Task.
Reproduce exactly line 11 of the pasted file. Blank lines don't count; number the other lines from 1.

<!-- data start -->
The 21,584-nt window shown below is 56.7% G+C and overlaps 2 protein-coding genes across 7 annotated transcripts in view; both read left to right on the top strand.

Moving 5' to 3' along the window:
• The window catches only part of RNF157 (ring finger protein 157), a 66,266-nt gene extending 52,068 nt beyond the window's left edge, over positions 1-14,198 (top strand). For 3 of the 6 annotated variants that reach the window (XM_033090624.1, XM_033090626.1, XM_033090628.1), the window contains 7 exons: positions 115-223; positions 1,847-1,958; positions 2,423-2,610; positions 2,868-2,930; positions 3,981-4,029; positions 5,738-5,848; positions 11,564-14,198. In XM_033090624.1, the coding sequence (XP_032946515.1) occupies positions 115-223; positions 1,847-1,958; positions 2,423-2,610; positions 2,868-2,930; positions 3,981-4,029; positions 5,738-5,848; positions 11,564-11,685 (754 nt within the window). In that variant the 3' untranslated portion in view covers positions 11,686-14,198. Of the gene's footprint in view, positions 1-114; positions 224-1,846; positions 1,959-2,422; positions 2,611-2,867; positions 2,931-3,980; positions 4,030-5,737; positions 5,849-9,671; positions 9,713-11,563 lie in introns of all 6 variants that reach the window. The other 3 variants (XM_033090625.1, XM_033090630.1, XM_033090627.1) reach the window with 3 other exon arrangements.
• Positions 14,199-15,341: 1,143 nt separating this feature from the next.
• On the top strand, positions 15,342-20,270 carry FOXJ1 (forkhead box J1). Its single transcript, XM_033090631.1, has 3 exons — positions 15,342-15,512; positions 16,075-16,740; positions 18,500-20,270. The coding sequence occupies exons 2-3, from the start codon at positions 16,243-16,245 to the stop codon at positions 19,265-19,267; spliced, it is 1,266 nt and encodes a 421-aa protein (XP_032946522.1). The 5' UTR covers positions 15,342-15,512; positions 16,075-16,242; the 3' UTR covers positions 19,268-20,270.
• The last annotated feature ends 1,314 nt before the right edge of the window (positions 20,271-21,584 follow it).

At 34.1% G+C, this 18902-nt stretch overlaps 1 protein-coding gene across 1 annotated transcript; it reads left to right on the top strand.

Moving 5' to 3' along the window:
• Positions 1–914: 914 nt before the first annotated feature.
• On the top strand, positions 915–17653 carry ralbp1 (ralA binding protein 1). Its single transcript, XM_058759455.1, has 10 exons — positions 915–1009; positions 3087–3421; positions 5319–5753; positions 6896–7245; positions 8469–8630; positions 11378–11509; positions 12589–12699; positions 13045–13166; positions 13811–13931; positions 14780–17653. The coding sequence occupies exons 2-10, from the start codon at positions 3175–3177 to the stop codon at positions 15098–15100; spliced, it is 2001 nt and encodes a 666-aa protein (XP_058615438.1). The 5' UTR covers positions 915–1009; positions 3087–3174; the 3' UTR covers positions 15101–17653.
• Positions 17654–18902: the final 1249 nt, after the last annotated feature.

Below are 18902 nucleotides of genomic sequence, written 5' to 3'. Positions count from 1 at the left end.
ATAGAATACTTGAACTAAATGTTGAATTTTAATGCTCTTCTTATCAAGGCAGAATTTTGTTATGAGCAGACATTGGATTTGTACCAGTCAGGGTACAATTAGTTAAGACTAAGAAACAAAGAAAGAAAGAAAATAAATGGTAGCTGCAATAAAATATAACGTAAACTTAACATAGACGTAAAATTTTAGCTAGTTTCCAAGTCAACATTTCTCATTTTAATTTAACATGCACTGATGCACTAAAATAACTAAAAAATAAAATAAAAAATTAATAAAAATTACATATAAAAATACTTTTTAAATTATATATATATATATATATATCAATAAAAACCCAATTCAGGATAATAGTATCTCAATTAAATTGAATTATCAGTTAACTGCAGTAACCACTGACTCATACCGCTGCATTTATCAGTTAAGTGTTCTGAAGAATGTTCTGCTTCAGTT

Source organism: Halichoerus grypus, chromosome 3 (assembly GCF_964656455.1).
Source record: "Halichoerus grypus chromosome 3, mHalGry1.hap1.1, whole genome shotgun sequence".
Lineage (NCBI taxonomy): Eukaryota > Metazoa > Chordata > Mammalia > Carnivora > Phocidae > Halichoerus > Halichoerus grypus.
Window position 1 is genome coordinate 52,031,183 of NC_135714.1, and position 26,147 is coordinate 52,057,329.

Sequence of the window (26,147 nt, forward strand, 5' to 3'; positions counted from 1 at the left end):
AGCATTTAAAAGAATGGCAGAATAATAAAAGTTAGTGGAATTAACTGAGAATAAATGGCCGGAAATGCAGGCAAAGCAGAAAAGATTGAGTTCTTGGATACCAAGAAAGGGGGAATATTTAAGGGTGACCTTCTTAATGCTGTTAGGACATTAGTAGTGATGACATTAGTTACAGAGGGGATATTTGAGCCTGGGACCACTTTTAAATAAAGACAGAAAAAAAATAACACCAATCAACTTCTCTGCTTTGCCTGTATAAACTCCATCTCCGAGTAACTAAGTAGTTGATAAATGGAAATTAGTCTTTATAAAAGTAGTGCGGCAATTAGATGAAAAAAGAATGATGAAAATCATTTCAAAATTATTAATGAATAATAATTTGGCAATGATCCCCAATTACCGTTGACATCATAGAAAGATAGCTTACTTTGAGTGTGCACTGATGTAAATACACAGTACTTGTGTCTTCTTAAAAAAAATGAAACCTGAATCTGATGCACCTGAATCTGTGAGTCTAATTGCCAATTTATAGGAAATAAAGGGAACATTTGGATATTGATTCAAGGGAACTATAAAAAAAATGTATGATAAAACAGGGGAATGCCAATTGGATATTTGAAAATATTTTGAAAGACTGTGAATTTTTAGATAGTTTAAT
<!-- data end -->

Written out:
• Positions 17654–18902: the final 1249 nt, after the last annotated feature.